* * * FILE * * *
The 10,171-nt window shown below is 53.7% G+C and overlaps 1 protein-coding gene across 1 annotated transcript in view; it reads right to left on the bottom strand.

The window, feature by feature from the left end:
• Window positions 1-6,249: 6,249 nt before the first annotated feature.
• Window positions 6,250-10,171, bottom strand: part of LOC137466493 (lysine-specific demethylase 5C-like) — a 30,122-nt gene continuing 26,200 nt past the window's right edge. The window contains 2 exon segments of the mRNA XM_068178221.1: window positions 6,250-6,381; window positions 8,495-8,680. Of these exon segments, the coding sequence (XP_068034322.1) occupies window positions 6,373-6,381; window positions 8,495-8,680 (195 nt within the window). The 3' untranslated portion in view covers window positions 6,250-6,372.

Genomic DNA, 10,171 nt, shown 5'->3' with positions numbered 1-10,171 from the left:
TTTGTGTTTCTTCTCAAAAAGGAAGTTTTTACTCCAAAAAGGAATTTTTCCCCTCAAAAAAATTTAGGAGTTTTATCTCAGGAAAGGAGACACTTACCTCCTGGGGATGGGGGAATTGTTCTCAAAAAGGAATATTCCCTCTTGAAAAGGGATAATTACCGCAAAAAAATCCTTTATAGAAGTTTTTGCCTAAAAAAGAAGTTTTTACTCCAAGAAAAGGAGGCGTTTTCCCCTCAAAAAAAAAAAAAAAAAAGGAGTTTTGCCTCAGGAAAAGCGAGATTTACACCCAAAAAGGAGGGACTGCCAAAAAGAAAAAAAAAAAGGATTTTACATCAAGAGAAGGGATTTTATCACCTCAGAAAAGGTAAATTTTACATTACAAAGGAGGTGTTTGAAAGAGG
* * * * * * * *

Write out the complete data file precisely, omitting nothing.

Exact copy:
The 10,171-nt window shown below is 53.7% G+C and overlaps 1 protein-coding gene across 1 annotated transcript in view; it reads right to left on the bottom strand.

The window, feature by feature from the left end:
• Window positions 1-6,249: 6,249 nt before the first annotated feature.
• Window positions 6,250-10,171, bottom strand: part of LOC137466493 (lysine-specific demethylase 5C-like) — a 30,122-nt gene continuing 26,200 nt past the window's right edge. The window contains 2 exon segments of the mRNA XM_068178221.1: window positions 6,250-6,381; window positions 8,495-8,680. Of these exon segments, the coding sequence (XP_068034322.1) occupies window positions 6,373-6,381; window positions 8,495-8,680 (195 nt within the window). The 3' untranslated portion in view covers window positions 6,250-6,372.

Genomic DNA, 10,171 nt, shown 5'->3' with positions numbered 1-10,171 from the left:
TTTGTGTTTCTTCTCAAAAAGGAAGTTTTTACTCCAAAAAGGAATTTTTCCCCTCAAAAAAATTTAGGAGTTTTATCTCAGGAAAGGAGACACTTACCTCCTGGGGATGGGGGAATTGTTCTCAAAAAGGAATATTCCCTCTTGAAAAGGGATAATTACCGCAAAAAAATCCTTTATAGAAGTTTTTGCCTAAAAAAGAAGTTTTTACTCCAAGAAAAGGAGGCGTTTTCCCCTCAAAAAAAAAAAAAAAAAAGGAGTTTTGCCTCAGGAAAAGCGAGATTTACACCCAAAAAGGAGGGACTGCCAAAAAGAAAAAAAAAAAGGATTTTACATCAAGAGAAGGGATTTTATCACCTCAGAAAAGGTAAATTTTACATTACAAAGGAGGTGTTTGAAAGAGG